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Fine Folly

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Reply with quote  #1 
Hi Everyone,

Frantz Art Glass has a nice Blog of glass tips, and this is one that addresses cracking in Encased Beads.  You can see it at:
http://www.frantznewsletter.com/2010/04/16/tips-and-techniques-solution-to-some-cracking-problems/

Here is the main text:

About 18 years ago I was having problems with a huge bunch of my encased beads cracking on me and I was hard pressed to figure out what was causing the problem.  I did lots of test beads and asked anyone who had lampworking experience what was happening to my encased beads to cause every single one of them to crack. At that time in the lampworking movement, it was impossible to get any information from the lampworkers in Italy. 

 

One day after puzzling over this problem for months, Mike and I received a call from an Italian lampworker.  This lampworker was living in the America at the time and was calling about a totally unrelated matter.  He was very friendly, so Mike popped the question on how to solve this special cracking problem.  This lampworker laughed and said that this was an easy problem to fix and he gave me the answer I had been searching for!!!

 

So what is this solution, where and when does it work?  I discovered that there are certain groups of glass rod colors that are a bit more finicky than others and they are: the group that the Italians call “special” colors like all the opaque yellows, oranges, corals, reds, browns and all the opalino colors in the Effetre / Moretti palette.  There are probably a few other colors that have this problem also, but the previously mentioned colors are the main culprits.

 

The solution is so simple that it made me laugh and it really works!  When you are having cracks that run down the length of the encased bead from hole to hole which usually cracks it in half, this is the way to solve the problem.  Make a core of clear glass in the center of your bead.  Clear is the one color (or non-color) in the glass palette that is the most molecularly neutral.  If you make the core of your bead out of clear, you are creating a buffer to the expansion and contraction of the glass against the metal mandrel.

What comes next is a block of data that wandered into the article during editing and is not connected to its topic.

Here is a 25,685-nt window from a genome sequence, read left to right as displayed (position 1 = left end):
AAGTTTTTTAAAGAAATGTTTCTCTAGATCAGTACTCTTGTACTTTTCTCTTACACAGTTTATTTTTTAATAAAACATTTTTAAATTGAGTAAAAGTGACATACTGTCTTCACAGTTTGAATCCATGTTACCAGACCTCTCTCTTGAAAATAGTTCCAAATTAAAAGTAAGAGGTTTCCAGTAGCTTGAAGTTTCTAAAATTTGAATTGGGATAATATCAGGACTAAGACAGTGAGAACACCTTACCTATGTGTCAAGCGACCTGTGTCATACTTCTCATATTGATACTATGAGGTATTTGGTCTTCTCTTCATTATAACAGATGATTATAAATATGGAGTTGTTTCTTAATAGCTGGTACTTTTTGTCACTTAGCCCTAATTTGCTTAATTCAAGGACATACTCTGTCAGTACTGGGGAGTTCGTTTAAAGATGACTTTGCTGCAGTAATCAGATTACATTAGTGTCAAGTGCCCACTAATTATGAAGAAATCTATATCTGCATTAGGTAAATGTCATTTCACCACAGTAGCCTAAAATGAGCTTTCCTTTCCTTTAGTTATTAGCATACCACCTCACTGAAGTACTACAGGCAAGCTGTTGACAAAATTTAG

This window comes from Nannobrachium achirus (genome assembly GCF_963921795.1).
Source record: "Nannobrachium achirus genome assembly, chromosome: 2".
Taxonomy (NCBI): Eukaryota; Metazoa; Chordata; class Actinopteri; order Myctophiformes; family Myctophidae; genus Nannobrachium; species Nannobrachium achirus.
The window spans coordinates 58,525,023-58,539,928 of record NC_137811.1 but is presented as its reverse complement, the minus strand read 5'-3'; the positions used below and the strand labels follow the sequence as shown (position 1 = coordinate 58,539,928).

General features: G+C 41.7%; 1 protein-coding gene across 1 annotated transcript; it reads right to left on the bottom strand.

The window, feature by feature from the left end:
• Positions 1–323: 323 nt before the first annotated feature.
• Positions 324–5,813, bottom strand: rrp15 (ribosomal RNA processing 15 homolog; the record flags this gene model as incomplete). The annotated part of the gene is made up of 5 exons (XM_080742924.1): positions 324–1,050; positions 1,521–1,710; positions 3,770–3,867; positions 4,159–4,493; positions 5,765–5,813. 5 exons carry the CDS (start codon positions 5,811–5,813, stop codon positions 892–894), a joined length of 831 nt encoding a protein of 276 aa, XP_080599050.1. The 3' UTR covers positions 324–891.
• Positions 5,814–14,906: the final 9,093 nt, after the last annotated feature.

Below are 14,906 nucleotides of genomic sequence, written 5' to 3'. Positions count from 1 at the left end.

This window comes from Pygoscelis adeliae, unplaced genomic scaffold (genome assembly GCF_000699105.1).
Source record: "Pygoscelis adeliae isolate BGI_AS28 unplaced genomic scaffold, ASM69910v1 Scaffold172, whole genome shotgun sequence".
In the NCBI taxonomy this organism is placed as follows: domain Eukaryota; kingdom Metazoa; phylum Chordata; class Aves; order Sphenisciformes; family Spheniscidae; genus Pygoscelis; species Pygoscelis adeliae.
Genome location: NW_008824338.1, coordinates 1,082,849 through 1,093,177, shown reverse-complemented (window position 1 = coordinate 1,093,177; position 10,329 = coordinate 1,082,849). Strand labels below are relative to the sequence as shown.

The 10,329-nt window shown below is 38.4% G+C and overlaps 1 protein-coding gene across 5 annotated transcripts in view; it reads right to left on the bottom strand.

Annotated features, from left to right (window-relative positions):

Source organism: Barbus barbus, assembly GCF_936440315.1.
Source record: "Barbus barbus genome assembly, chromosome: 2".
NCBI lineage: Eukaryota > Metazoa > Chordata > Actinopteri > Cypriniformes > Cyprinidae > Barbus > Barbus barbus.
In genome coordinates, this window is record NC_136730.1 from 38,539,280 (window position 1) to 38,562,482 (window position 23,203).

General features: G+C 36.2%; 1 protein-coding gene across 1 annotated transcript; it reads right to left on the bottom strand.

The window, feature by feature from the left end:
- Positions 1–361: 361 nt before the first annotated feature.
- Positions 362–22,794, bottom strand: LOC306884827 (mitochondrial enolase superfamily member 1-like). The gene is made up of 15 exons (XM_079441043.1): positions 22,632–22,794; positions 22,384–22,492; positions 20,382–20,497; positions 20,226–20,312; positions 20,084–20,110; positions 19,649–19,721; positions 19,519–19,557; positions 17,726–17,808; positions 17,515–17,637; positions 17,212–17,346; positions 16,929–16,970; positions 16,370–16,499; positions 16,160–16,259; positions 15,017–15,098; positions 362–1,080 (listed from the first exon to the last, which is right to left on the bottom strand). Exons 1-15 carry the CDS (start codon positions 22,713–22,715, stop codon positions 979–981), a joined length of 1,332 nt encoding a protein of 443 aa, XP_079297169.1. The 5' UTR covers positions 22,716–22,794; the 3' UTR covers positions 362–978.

Once you have a clear core made, you use just a thin skin of the special and or Opalino color before you do your design work on the bead.  Once you have done this, you can put an encasement over your decorated core bead.

 

Nine times out of ten this solves the encasement cracking problem.  If you continue to have a cracking issue, even after you have done this technique, there is a larger compatibility problem with the glass colors you are using.  I always tag all my different C.O.E. glass rods in my studio because loose rods can always get mixed up and if you pick up an unmarked rod thinking it is compatible and it isn’t, you have just wasted a few precious minutes of your life on a bead that will fail.

 




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Kristina

http://www.FineFolly.com & http://www.etsy.com/shop/FineFolly
HoneyDunGifts

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Reply with quote  #2 
You are so very helpful.  As you know, I am new to all this and cracked beads like you described was one of my problems.  I'll give this a try when I get the kiln up and running.  I just got it and it scares me a bit.  Thanks again.  Mary Joyce West
Fine Folly

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Reply with quote  #3 

Hi Mary Joyce, 
We all have to work through these issues, and the learning never stops because the combinations are endless!  I just answered your questions on Batch Annealing.  Please ask if you have more questions!


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Kristina

http://www.FineFolly.com & http://www.etsy.com/shop/FineFolly
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